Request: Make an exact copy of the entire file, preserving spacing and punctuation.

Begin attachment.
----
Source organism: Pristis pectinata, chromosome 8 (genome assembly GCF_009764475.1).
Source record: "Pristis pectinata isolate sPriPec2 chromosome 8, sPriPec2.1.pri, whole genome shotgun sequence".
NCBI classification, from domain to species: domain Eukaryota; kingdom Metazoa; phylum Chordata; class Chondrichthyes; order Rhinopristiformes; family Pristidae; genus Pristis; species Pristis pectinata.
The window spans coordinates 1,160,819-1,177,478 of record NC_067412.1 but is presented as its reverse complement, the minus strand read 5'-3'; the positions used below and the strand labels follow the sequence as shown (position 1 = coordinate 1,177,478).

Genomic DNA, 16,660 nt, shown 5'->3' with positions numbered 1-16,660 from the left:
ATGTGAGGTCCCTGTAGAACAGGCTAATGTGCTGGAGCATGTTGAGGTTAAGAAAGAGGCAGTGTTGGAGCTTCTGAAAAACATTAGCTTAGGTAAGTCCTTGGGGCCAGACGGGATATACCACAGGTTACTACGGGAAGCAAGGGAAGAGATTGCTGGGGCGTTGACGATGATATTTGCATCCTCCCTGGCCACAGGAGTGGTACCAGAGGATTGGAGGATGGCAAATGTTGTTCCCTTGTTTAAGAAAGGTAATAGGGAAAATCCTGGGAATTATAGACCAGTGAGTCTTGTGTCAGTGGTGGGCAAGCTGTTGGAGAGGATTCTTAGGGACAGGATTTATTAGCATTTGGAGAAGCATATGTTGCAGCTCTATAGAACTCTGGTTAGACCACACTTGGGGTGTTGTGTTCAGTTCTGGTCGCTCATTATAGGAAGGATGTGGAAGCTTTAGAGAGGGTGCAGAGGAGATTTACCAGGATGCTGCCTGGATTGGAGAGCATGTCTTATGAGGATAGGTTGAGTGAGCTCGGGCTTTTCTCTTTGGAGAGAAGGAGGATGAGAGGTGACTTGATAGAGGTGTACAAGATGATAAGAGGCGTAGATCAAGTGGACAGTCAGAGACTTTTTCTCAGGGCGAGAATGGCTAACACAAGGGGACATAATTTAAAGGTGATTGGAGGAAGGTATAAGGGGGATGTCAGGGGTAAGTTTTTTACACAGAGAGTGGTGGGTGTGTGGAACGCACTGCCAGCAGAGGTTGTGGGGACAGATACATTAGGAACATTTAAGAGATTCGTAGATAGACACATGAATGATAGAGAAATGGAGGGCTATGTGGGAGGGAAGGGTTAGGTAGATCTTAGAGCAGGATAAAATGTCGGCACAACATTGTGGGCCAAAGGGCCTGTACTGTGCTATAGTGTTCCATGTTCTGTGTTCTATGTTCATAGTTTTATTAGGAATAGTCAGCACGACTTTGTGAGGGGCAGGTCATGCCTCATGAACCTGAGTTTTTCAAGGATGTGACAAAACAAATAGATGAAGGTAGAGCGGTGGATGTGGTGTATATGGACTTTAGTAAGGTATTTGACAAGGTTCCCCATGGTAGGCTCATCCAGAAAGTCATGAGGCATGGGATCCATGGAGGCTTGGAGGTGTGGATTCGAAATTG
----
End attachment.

Source organism: Pristis pectinata, chromosome 8 (genome assembly GCF_009764475.1).
Source record: "Pristis pectinata isolate sPriPec2 chromosome 8, sPriPec2.1.pri, whole genome shotgun sequence".
NCBI classification, from domain to species: domain Eukaryota; kingdom Metazoa; phylum Chordata; class Chondrichthyes; order Rhinopristiformes; family Pristidae; genus Pristis; species Pristis pectinata.
The window spans coordinates 1,160,819-1,177,478 of record NC_067412.1 but is presented as its reverse complement, the minus strand read 5'-3'; the positions used below and the strand labels follow the sequence as shown (position 1 = coordinate 1,177,478).

Genomic DNA, 16,660 nt, shown 5'->3' with positions numbered 1-16,660 from the left:
ATGTGAGGTCCCTGTAGAACAGGCTAATGTGCTGGAGCATGTTGAGGTTAAGAAAGAGGCAGTGTTGGAGCTTCTGAAAAACATTAGCTTAGGTAAGTCCTTGGGGCCAGACGGGATATACCACAGGTTACTACGGGAAGCAAGGGAAGAGATTGCTGGGGCGTTGACGATGATATTTGCATCCTCCCTGGCCACAGGAGTGGTACCAGAGGATTGGAGGATGGCAAATGTTGTTCCCTTGTTTAAGAAAGGTAATAGGGAAAATCCTGGGAATTATAGACCAGTGAGTCTTGTGTCAGTGGTGGGCAAGCTGTTGGAGAGGATTCTTAGGGACAGGATTTATTAGCATTTGGAGAAGCATATGTTGCAGCTCTATAGAACTCTGGTTAGACCACACTTGGGGTGTTGTGTTCAGTTCTGGTCGCTCATTATAGGAAGGATGTGGAAGCTTTAGAGAGGGTGCAGAGGAGATTTACCAGGATGCTGCCTGGATTGGAGAGCATGTCTTATGAGGATAGGTTGAGTGAGCTCGGGCTTTTCTCTTTGGAGAGAAGGAGGATGAGAGGTGACTTGATAGAGGTGTACAAGATGATAAGAGGCGTAGATCAAGTGGACAGTCAGAGACTTTTTCTCAGGGCGAGAATGGCTAACACAAGGGGACATAATTTAAAGGTGATTGGAGGAAGGTATAAGGGGGATGTCAGGGGTAAGTTTTTTACACAGAGAGTGGTGGGTGTGTGGAACGCACTGCCAGCAGAGGTTGTGGGGACAGATACATTAGGAACATTTAAGAGATTCGTAGATAGACACATGAATGATAGAGAAATGGAGGGCTATGTGGGAGGGAAGGGTTAGGTAGATCTTAGAGCAGGATAAAATGTCGGCACAACATTGTGGGCCAAAGGGCCTGTACTGTGCTATAGTGTTCCATGTTCTGTGTTCTATGTTCATAGTTTTATTAGGAATAGTCAGCACGACTTTGTGAGGGGCAGGTCATGCCTCATGAACCTGAGTTTTTCAAGGATGTGACAAAACAAATAGATGAAGGTAGAGCGGTGGATGTGGTGTATATGGACTTTAGTAAGGTATTTGACAAGGTTCCCCATGGTAGGCTCATCCAGAAAGTCATGAGGCATGGGATCCATGGAGGCTTGGAGGTGTGGATTCGAAATTG